Labor believes it has finally found the “killer ad” to prosecute the Liberal Party’s inaction on climate change and connect with younger voters in the final days of the campaign.
With just 48 hours until an advertising blackout hits free-to-air television, the ALP has dumped a powerful negative ad into the mix designed to capture swinging voters worried about climate change.
The Liberal Party is also preparing to dump millions of dollars of negative ads into TV, radio and Facebook in a final pitch to stop the election of a Bill Shorten government.
Labor’s new “doomsday” advertisement opens with the words “climate change” before running images of natural disasters including bushfires, floods and cyclones.
As former prime minister Tony Abbott appears on the screen the advertisement states: “He denies it”, before adding “He got dumped over it” over an image of Malcolm Turnbull, and “He ignores it” in relation to Scott Morrison and “He bungled it,” over an image of Barnaby Joyce.
Abbott denies it. Turnbull got dumped over it. Morrison ignores it.
Whilst the Liberals’ indecisiveness continues, Australia is dealing with the real chaos of climate change.
This election, end the chaos, vote for real action on climate change – vote Labor. pic.twitter.com/0gShtFc4Lb
— Australian Labor (@AustralianLabor) May 13, 2019
But the ad then links the inaction over climate change and division within the Liberal Party and the preference deals with Clive Palmer and One Nation to warn voters it is “nothing compared to the chaos of a Morrison-Hanson-Palmer government”.
The ALP remains confident the Liberals have miscalculated over focusing political attacks on the economic impact of its climate change policy because voter concern over the issue has continued to rise through the election.
“This election is about the future. It’s about the future we hand on to our kids. It’s about the sort of future we want for this country. This government has proven incapable of taking any serious action on climate change in the last six years,” Mr Shorten said.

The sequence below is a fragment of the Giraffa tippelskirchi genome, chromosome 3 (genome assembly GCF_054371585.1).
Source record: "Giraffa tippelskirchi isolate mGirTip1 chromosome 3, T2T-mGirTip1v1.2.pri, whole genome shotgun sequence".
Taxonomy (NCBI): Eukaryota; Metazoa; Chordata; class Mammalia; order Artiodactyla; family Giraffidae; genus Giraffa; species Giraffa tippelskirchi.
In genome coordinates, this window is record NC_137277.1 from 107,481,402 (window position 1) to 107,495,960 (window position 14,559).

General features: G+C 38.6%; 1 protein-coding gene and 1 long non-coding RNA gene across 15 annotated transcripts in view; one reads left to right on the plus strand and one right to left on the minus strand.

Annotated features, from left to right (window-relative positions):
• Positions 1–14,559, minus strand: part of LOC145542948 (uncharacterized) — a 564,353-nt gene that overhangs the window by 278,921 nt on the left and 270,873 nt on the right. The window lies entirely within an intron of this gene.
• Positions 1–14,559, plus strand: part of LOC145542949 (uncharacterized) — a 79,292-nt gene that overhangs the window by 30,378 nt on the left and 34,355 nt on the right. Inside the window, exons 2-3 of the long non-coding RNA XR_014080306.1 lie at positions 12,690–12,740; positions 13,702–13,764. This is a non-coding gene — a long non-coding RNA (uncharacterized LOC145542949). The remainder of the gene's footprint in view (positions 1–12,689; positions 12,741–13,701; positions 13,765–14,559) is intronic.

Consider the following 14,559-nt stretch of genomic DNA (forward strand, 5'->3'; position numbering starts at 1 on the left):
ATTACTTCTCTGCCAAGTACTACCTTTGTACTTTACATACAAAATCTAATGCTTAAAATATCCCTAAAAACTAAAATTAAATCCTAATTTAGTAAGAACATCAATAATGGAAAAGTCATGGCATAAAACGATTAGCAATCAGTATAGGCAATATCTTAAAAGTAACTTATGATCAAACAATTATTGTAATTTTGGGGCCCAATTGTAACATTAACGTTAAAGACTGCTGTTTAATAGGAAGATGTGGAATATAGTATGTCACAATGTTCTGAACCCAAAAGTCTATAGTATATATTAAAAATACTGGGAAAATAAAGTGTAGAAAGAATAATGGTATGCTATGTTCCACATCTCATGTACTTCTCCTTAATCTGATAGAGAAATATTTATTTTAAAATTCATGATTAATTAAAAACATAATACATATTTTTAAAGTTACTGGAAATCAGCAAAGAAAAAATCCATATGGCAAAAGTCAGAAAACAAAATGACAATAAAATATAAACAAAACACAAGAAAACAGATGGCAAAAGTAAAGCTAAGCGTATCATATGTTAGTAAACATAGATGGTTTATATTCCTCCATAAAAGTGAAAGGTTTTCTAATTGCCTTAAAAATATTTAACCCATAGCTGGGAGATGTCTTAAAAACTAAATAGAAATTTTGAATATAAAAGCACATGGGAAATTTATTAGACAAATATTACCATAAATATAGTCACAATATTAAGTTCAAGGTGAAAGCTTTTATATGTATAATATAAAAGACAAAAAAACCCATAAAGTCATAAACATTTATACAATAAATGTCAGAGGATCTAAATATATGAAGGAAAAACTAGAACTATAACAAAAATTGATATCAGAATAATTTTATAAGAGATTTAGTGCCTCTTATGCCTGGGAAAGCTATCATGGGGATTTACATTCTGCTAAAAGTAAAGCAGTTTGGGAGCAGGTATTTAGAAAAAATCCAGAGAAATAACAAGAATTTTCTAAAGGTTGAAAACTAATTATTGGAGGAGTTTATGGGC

“This election is a turning point for how the nation deals with climate change. We’re ranked 55th out of 60 countries for the way we’re handling climate change. The prime minister acknowledges that under him our carbon pollution has gone up and is projected to go further up.
“The future generations of Australia deserve better from the current crop of political debate.”
Labor also remains hopeful the climate change issue can help it connect with thousands of younger voters who joined the electoral roll to vote for same-sex marriage.
On that front, Mr Morrison on Monday refused to say if he still opposed gay marriage, telling reporters he“always supports the law of the country”.
“It’s law and I am glad that the change has now been made and we and people can get on with their lives. That’s what I am happy about. I always support the law of the country,” he said.
When asked if he believed gay people were going to hell, he did not answer the question, instead choosing to talk about his faith.
“It’s always been something that has informed how I live my life and seek to care for and support others. That’s what I seek to do … You know, none of us are perfect. None of us are saints in that respect,” he said.
“We try and do what’s right and we try and do what’s best and that’s what always sought to guide me in terms of my own personal faith.”
Mr Morrison is focusing on the economy, Labor’s big-taxing agenda and negative gearing in his final pitch to voters.
The Real Estate Industry of Australia is backing in the Prime Minister, sending letters to thousands of renters across Australia on official letterhead this week that rents will rise if Mr Shorten is elected.
But ACOSS described the claims as “wild” and Labor’s treasury spokesman Chris Bowen said the claims were “downright lies”.